Business school holds '3 Day Startup' challenge
Students had 54 hours to brainstorm, create and pitch new companiesIn a world of real-time Tweets and overnight shipping, Brandeis International Business School (IBS) students have also stepped up the pace – by challenging themselves to create business startup plans from scratch in the space of just 54 hours.
This past weekend the school’s Technology and Innovation Management Club (TIMC) hosted its inaugural “3 Day Startup” (3DS), an intensive entrepreneurial boot camp in which student teams brainstormed, assembled and pitched new tech-based companies over the course of a weekend.
The first challenge of its kind to be held in New England, the event was organized as a collaboration with 3DS, an entrepreneurship education program that emphasizes experiential learning.
The group of 40 participants included graduate and undergraduate students with diverse skill sets ranging from management to computer science to the arts. Contestants met at Brandeis International Business School on Friday to brainstorm dozens of ideas, vote on the best five and divide into teams. Less than two days later, they delivered their pitches and prototype demonstrations to a panel of entrepreneurs, VCs and investment professionals.
The caffeine-fueled, sleep-deprived roller coaster of a weekend found teams working into the late hours of the morning and running around town to meet with potential customers. Throughout the event they received coaching and proposal evaluations from faculty members and visiting entrepreneurs. On Saturday morning, the law firm Latham & Watkins gave a presentation on legal issues faced by startups.
“Most students had not done any research before they walked in the doors on Friday, so this truly was an experiment in concentrated, out-of-the-box thinking,” said TIMC President Gautam Chauhan MBA ’12. “It was a great example of Brandeis IBS and its entrepreneurial spirit.”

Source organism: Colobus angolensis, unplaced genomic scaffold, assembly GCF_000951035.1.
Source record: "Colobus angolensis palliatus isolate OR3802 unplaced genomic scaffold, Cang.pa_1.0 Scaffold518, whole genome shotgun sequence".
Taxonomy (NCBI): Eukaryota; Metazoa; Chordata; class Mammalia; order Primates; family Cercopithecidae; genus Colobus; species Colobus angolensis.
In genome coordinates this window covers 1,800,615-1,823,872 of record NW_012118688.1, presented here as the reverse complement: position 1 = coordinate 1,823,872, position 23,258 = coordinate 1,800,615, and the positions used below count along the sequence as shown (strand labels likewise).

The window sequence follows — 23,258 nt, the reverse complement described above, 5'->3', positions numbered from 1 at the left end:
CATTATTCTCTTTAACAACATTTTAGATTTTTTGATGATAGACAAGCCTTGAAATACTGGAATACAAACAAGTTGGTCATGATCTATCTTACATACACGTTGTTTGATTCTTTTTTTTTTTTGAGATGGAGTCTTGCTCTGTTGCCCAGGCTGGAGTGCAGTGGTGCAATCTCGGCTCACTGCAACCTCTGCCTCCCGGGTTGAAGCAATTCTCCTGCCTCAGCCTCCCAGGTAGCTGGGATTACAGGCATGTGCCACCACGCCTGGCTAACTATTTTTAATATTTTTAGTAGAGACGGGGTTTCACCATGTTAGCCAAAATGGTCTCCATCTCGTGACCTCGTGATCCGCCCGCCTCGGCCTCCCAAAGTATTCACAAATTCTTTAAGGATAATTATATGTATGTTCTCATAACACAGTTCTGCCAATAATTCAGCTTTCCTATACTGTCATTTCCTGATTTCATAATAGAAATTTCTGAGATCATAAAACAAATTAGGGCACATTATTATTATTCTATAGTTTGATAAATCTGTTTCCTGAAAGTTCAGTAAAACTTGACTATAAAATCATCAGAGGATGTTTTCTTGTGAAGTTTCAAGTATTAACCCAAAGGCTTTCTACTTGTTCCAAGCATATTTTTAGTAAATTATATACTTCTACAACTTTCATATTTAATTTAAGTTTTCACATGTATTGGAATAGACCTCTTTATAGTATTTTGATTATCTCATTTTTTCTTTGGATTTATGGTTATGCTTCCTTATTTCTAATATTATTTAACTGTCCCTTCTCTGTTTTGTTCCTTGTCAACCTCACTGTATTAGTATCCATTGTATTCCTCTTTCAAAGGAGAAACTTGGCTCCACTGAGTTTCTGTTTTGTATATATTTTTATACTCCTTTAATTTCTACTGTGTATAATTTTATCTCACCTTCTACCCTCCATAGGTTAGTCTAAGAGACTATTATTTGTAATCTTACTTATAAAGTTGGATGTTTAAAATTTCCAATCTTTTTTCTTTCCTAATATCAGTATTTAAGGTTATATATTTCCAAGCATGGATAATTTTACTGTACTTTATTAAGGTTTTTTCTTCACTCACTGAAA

Among the final ideas were:
• Teachify, analytics software for high schools to track student progress
• HRMind, a human resource tool to improve the talent acquisition process through linguistic analytics
• Campus Tribe, a male version of HerCampus, a popular website written by and for college students
• PlayDate, a dynamic social-networking app that shows users what games their friends are playing
• PLANit, an online service to help 20-somethings plan customized date itineraries
Jessica Stanford MBA ’12 previously worked as a financial analyst at Twentieth Century Fox, and said that she always assumed she would pursue a more traditional business path after graduating. After working with the Campus Tribe at 3DS, though, she said she is starting to reconsider her options.
“If a company like this could take off, I’d drop everything to make it happen,” she said. “Passion is an essential quality for a person’s career, and if a project inspires me to want to come in early on a Sunday morning to tackle it, that’s a healthy sign that it’s something worth exploring.”
The Brandeis event attracted media attention from the Boston Herald, the Boston Business Journal and BostInno. Previous 3DS events in six countries have culminated in 16 companies collectively raising four million dollars in investment.
For students, this weekend marked just the beginning. At the end of the final presentations on Sunday, several panelists described the ideas as fundable, and John Chory of Latham and Watkins advised the groups to "take tomorrow off, get some sleep, and then roll up your sleeves and keep these projects going.”
“There’s plenty of potential,” he said. “But still a lot of work to be done."